Keren Bobker, our consumer advocate, addresses readers' questions on itenancy contracts and how to sponsor your family in Abu Dhabi
Tenancy contracts must be registered for visa applications
I have received a note from my landlord advising me that I have to register my tenancy contract. My neighbours have received the same thing. I have been in the same apartment for nearly five years and not been asked about this before. Do I have to do this, is it a problem and how do I go about it?- AW Dubai
Technically, the registration of a tenancy agreement has been a legal requirement for some years, but has not been enforced. However, an attested lease agreement is now required for all tenants in the UAE to obtain visas for family members. It appears that an attested lease will also be required if a tenant has an issue with their landlord and has to refer it to the Dubai Municipality's Rent Committee. To apply for Ejari, the formal name, the required documents (original tenancy contract, passport with residency visa, landlord's details, copy of title deed or municipality plan, Dewa bill or proof of account) and the completed and signed application have to be submitted to the Dubai Land Department. It costs Dh160 for the registration and Dh35 for typing. The process should be completed within a couple of days. However, it appears that there has recently been a slight change in the system and only landlords are permitted to apply for Ejari if the tenancy has already been registered. Most landlords seem to be charging a fee of Dh500 to deal with the matter. Check out www.ejari.ae for details.
I moved to Abu Dhabi from New Zealand six months ago to take up employment and my family will be joining me in the New Year. I work for a very small company, so I will have to arrange visas for my wife and son myself. Can you tell me what I have to do as I find it very confusing? - KM Abu Dhabi
For a man to sponsor his family, he must have a minimum salary of Dh5,000 plus accommodation or Dh6,000. The following documents are required: passports for all parties plus copies of each, the original marriage certificate plus a copy (attested and translated into Arabic by a legal translation company), originals and copies of birth certificates for children (again, attested and translated), and a passport-sized photograph for each dependent. The father/husband must also provide a copy of their UAE labour contract and a salary certificate from their employer in Arabic. A copy of the tenancy contract is also required and this must have the proper stamp from Abu Dhabi Municipality. The husband has to go to an authorised typing centre to fill out the family visa application form. Including the typing fees, the cost is Dh160, or Dh260 if required urgently. The completed form and other documents should then be taken to the General Directorate of Residence and Foreigners Affairs, where it will be checked by an officer. If satisfactory, an interim visa will be issued. If the dependents are already in the UAE on tourist visas, there has to be a change of status and the application for this is obtained via an official typing centre for Dh550 per person. Adult applicants are required to undergo a medical test at an authorised medical centre. A popular place to go is Seha, the Abu Dhabi Health Services Company, near Al Wahda Mall, where the applicant will undergo a blood test and chest X-ray. This costs Dh290. Medical certificates are usually issued within 48 hours. Following this, medical insurance must be put in place by the employer, in accordance with the laws of Abu Dhabi Emirate. Applications for Emirates Identity cards must be made, although proof of application is sufficient to allow a residency visa to be issued. The medical certificates then must be taken to a typing centre for the paperwork for the residency visa to be completed. This is followed by another visit to the General Directorate of Residence and Foreigners Affairs with the original passports, where an official will affix and stamp the formal residency visas.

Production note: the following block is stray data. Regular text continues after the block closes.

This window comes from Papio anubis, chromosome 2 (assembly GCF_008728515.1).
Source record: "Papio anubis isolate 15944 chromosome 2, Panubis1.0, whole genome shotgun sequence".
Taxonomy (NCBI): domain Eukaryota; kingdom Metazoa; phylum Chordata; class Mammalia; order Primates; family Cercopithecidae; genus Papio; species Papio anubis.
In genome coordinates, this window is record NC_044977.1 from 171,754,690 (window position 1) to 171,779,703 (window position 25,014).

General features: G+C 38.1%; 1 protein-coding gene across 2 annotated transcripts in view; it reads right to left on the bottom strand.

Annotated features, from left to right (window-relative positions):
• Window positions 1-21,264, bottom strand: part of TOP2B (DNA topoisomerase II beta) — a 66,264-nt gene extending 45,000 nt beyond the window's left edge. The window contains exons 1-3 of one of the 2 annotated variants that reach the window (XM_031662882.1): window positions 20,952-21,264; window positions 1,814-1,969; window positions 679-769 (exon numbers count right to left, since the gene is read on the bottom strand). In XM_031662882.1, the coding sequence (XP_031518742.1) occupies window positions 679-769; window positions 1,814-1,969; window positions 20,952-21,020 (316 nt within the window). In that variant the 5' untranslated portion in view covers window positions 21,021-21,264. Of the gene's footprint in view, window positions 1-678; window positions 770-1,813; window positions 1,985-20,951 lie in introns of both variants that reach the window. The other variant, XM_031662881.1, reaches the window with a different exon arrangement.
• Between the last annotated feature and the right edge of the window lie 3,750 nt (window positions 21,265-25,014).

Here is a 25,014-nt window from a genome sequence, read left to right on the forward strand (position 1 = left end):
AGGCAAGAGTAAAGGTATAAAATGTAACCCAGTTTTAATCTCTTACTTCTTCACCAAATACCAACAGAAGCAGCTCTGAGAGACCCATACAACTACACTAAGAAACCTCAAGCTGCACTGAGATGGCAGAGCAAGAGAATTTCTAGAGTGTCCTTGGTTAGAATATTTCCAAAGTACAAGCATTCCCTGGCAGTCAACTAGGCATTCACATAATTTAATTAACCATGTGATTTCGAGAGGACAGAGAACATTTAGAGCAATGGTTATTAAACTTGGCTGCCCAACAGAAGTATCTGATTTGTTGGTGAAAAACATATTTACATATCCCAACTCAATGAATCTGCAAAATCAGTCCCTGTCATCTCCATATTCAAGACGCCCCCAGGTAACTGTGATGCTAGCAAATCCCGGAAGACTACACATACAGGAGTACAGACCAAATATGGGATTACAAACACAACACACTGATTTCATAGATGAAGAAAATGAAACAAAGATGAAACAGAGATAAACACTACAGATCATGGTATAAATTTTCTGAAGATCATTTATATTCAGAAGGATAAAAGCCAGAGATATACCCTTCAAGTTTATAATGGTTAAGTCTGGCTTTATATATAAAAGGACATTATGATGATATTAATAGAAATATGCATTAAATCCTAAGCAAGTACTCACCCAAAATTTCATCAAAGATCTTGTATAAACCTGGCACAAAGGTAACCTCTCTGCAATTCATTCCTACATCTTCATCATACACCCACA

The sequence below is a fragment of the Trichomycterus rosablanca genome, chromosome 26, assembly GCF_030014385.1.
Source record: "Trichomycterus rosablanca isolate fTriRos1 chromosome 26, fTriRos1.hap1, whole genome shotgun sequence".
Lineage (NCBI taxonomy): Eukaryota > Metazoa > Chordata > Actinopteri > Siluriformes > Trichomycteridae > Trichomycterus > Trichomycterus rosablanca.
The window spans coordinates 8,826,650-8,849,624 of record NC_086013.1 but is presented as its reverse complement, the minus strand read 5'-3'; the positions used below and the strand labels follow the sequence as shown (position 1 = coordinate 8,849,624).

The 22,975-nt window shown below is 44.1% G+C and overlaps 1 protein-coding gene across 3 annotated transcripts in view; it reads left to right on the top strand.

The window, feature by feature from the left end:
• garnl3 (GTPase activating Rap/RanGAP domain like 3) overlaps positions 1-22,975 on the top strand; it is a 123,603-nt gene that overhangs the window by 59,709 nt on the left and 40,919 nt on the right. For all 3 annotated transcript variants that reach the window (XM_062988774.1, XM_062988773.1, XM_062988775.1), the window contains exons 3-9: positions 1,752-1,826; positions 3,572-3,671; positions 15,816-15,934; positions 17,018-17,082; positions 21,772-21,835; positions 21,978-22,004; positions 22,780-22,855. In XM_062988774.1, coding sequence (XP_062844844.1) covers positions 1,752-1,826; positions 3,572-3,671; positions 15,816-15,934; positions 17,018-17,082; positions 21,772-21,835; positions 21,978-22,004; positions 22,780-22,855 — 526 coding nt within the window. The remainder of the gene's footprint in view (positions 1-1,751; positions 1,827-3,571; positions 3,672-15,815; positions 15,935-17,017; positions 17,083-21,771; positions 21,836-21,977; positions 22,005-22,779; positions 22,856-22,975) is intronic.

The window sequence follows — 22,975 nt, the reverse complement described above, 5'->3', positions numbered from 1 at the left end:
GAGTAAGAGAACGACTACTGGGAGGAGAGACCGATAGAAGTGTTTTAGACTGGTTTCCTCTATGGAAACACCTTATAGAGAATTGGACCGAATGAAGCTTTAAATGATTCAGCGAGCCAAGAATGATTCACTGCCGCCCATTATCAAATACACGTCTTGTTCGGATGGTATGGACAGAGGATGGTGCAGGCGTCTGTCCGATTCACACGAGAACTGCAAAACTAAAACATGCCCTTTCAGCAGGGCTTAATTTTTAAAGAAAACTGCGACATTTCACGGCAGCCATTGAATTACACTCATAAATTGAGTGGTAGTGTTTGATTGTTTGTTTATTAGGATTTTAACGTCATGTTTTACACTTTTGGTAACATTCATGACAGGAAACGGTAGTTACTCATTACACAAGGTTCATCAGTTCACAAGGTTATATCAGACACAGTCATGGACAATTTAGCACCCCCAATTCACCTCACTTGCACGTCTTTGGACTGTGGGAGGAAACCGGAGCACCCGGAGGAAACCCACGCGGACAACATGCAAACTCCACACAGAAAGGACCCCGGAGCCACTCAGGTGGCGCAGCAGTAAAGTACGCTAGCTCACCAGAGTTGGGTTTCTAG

I have just moved apartments, but the old landlord has not given me back my deposit. I moved three weeks ago, so how do I make him pay me what is owed? He says I should decorate, but this isn't in the contract, which just states I should hand the apartment back in good order, which is what I have done. I had the place professionally cleaned as well. - RS Dubai
The landlord has up to two months in which to return a security deposit. Provided you have retained the receipt and handed the property back in good condition, there is no reason why a tenant should not receive the deposit in full. Reasonable wear and tear is permitted. If any work is required on the property due to the fault of the tenant, the landlord should provide a copy of the invoice showing his costs if he wants to reduce the amount of the deposit, although this is not mandatory. If the landlord refuses to repay the deposit after two months, then the tenant can complain to the Real Estate Regulatory Agency if the contract was registered.
Keren Bobker is an independent financial adviser with Holborn Assets in Dubai. Contact her at email@example.com